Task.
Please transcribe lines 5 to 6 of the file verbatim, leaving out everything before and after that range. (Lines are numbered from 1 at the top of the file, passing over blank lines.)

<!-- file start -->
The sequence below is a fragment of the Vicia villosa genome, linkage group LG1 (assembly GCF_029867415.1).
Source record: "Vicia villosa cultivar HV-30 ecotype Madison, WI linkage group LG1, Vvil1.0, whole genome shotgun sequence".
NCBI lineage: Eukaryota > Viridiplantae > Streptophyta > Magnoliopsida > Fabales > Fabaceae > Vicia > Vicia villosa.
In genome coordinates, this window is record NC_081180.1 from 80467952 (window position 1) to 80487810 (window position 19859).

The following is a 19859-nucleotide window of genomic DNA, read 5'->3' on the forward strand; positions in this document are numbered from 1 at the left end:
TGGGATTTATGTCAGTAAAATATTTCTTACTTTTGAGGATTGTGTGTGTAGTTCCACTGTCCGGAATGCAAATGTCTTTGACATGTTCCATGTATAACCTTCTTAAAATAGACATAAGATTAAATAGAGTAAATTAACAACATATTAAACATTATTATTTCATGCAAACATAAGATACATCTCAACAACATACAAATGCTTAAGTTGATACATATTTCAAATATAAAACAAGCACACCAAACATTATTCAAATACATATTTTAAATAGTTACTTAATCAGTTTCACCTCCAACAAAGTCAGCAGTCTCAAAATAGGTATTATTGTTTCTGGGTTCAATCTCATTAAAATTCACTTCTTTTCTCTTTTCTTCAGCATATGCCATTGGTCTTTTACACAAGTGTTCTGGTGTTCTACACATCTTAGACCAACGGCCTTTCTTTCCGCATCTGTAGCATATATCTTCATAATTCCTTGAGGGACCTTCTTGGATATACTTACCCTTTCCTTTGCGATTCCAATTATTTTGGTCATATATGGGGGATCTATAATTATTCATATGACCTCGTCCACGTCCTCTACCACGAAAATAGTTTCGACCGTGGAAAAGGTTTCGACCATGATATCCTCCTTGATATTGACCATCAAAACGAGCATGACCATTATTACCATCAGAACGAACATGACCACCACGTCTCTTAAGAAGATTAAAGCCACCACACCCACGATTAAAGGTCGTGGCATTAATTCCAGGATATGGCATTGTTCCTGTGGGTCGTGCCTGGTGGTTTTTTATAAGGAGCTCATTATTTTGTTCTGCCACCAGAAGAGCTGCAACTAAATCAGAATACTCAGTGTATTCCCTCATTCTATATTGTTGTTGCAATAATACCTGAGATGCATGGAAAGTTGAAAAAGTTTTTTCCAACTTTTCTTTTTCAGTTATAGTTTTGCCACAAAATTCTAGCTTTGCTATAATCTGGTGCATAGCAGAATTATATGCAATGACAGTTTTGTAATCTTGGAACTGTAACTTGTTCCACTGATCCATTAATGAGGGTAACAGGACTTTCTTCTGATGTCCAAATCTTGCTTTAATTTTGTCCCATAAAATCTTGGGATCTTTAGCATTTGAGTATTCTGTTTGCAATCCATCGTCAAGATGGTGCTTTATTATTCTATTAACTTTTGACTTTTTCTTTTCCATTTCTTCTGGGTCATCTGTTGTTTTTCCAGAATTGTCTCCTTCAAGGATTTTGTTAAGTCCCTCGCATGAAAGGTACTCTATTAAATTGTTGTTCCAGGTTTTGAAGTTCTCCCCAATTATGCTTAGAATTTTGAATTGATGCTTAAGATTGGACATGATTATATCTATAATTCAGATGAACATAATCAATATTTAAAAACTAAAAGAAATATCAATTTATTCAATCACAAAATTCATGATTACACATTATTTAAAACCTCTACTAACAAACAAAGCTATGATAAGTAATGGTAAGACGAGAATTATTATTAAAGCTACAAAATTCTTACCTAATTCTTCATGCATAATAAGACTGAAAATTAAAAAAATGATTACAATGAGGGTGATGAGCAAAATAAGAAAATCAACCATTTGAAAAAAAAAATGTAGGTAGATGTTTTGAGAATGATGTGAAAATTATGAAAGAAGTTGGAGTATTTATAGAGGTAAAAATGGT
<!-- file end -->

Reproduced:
The following is a 19859-nucleotide window of genomic DNA, read 5'->3' on the forward strand; positions in this document are numbered from 1 at the left end:
TGGGATTTATGTCAGTAAAATATTTCTTACTTTTGAGGATTGTGTGTGTAGTTCCACTGTCCGGAATGCAAATGTCTTTGACATGTTCCATGTATAACCTTCTTAAAATAGACATAAGATTAAATAGAGTAAATTAACAACATATTAAACATTATTATTTCATGCAAACATAAGATACATCTCAACAACATACAAATGCTTAAGTTGATACATATTTCAAATATAAAACAAGCACACCAAACATTATTCAAATACATATTTTAAATAGTTACTTAATCAGTTTCACCTCCAACAAAGTCAGCAGTCTCAAAATAGGTATTATTGTTTCTGGGTTCAATCTCATTAAAATTCACTTCTTTTCTCTTTTCTTCAGCATATGCCATTGGTCTTTTACACAAGTGTTCTGGTGTTCTACACATCTTAGACCAACGGCCTTTCTTTCCGCATCTGTAGCATATATCTTCATAATTCCTTGAGGGACCTTCTTGGATATACTTACCCTTTCCTTTGCGATTCCAATTATTTTGGTCATATATGGGGGATCTATAATTATTCATATGACCTCGTCCACGTCCTCTACCACGAAAATAGTTTCGACCGTGGAAAAGGTTTCGACCATGATATCCTCCTTGATATTGACCATCAAAACGAGCATGACCATTATTACCATCAGAACGAACATGACCACCACGTCTCTTAAGAAGATTAAAGCCACCACACCCACGATTAAAGGTCGTGGCATTAATTCCAGGATATGGCATTGTTCCTGTGGGTCGTGCCTGGTGGTTTTTTATAAGGAGCTCATTATTTTGTTCTGCCACCAGAAGAGCTGCAACTAAATCAGAATACTCAGTGTATTCCCTCATTCTATATTGTTGTTGCAATAATACCTGAGATGCATGGAAAGTTGAAAAAGTTTTTTCCAACTTTTCTTTTTCAGTTATAGTTTTGCCACAAAATTCTAGCTTTGCTATAATCTGGTGCATAGCAGAATTATATGCAATGACAGTTTTGTAATCTTGGAACTGTAACTTGTTCCACTGATCCATTAATGAGGGTAACAGGACTTTCTTCTGATGTCCAAATCTTGCTTTAATTTTGTCCCATAAAATCTTGGGATCTTTAGCATTTGAGTATTCTGTTTGCAATCCATCGTCAAGATGGTGCTTTATTATTCTATTAACTTTTGACTTTTTCTTTTCCATTTCTTCTGGGTCATCTGTTGTTTTTCCAGAATTGTCTCCTTCAAGGATTTTGTTAAGTCCCTCGCATGAAAGGTACTCTATTAAATTGTTGTTCCAGGTTTTGAAGTTCTCCCCAATTATGCTTAGAATTTTGAATTGATGCTTAAGATTGGACATGATTATATCTATAATTCAGATGAACATAATCAATATTTAAAAACTAAAAGAAATATCAATTTATTCAATCACAAAATTCATGATTACACATTATTTAAAACCTCTACTAACAAACAAAGCTATGATAAGTAATGGTAAGACGAGAATTATTATTAAAGCTACAAAATTCTTACCTAATTCTTCATGCATAATAAGACTGAAAATTAAAAAAATGATTACAATGAGGGTGATGAGCAAAATAAGAAAATCAACCATTTGAAAAAAAAAATGTAGGTAGATGTTTTGAGAATGATGTGAAAATTATGAAAGAAGTTGGAGTATTTATAGAGGTAAAAATGGT